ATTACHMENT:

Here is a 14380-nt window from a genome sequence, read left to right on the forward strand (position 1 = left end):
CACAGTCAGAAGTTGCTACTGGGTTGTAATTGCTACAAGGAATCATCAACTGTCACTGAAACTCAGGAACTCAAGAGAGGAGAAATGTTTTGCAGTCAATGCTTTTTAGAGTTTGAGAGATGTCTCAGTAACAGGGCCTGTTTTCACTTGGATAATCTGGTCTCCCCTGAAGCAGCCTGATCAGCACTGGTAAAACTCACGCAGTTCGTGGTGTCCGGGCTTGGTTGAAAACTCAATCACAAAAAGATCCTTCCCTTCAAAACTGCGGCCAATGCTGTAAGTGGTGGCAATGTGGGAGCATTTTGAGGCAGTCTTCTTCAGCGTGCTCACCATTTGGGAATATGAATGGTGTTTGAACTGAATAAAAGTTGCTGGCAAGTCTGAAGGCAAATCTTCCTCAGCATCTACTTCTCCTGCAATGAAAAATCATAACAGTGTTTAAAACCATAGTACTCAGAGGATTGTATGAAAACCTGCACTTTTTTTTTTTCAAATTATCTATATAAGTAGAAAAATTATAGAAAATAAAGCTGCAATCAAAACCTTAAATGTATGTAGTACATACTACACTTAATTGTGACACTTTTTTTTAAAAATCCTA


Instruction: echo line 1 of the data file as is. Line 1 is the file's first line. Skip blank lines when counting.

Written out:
Here is a 14380-nt window from a genome sequence, read left to right on the forward strand (position 1 = left end):